Find Knee Pain Relief with These Tips from übertherm
Runner’s knee, or patellofemoral stress syndrome, occurs when the kneecap (patella) brushes against the tip of the thigh bone (femur). As you might have guessed, this is a common injury among runners, but various physical activities can cause runner’s knee, including walking, biking, skiing, jumping, and playing soccer.
If you begin to see signs of runner’s knee—including pain while bending your leg, swelling around the knee cap, and popping or grinding in the knee—you should begin treatment as soon as possible. First of all, discontinue the activities that cause your symptoms to appear. Then, try these at-home treatments for runner’s knee.
Rest, Ice, Compression & Elevation (RICE)
You can eliminate much of the inflammation and pain associated with runner’s knee by resting, icing, compressing, and elevating the affected joint, a treatment known as RICE.
First, allow your knee to rest by keeping off your feet. Next, apply an ice pack to your knee for up to 30 minutes at a time two or more times a day. Then, compress the joint to counteract the swelling. Finally, elevate your knee by propping it up on a pillow to further reduce swelling.
RICE is an easy protocol to follow when you have a knee pain relief cold wrap on hand. This product uses patent-pending technology to treat knee pain after running with compression and cold therapy while protecting you from the harsh effects of ice. Wearing a knee wrap is comfortable, soothing, safe, and effective. It’s designed for healing, not freezing!
Treat Runner’s Knee with Strengthening Exercises
After the initial resting period, it’s time to strengthen your leg muscles so you can resume your favorite activities without risking a repeat case of runner’s knee. Since knee pain after running is often the result of tight muscles around the knees and hips, strengthening the appropriate muscle groups could be just what you need to improve your health.
Here are the exercises we suggest to help you recover from and prevent runner’s knee. It is best to do these exercises for both knees, switching off as needed.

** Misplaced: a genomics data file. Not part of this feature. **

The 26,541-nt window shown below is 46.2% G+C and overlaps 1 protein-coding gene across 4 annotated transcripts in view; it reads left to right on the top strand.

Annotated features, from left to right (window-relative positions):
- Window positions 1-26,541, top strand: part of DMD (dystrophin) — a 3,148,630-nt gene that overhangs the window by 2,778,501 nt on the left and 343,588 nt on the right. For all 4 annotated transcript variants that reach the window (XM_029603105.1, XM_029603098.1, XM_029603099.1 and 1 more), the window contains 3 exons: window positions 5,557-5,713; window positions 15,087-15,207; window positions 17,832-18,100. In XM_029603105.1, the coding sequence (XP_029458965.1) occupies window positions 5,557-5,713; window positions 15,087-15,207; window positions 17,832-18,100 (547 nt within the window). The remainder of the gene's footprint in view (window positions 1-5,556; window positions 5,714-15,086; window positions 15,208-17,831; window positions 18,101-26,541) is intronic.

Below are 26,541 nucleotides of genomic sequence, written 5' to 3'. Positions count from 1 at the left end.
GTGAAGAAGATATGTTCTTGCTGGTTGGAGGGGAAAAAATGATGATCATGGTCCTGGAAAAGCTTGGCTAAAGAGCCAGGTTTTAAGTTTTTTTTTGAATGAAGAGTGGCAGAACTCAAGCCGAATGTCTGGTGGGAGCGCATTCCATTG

- Quad set exercise: Lie down, face up, with your legs straight and place a rolled-up towel under your knee. Press your knee into the towel and tighten your quads. Hold for five seconds, and then release. Repeat 10 to 15 times.
- Short arc quad: Lie down on your back with your injured knee propped up on a soccer ball or similar object. Straighten your leg while keeping the back of your knee against the ball. Hold your leg straight for five seconds, and then release. Repeat 10 to 15 times.
- Straight leg raises: Lie on your back with your injured leg straight and your other leg bent. Flex the quads of your injured leg and lift it 15 inches off the floor. Hold for five seconds, and then slowly lower. Repeat 10 to 15 times.
- Clamshell: Lie on your side with both knees bent. Tighten your abs, and slowly lift your top knee, keeping your feet together. Hold for five seconds, and then return to the starting position. Repeat 20 times.
- Isometric leg lifts: Lie on your side with your legs straight, and a belt wrapped loosely around your ankles. Lift your top leg until it presses into the belt. Hold for five seconds, and then relax. Repeat ten times.
- Balancing exercises: Practice standing on one leg at a time. When you’re ready, lift the elevated leg in front of you, beside you, and behind you to improve your balance at every angle.
The sooner you treat runner’s knee, the faster your pain will subside so you can resume your favorite activities. Get your knee wrap today for the pain relief you seek!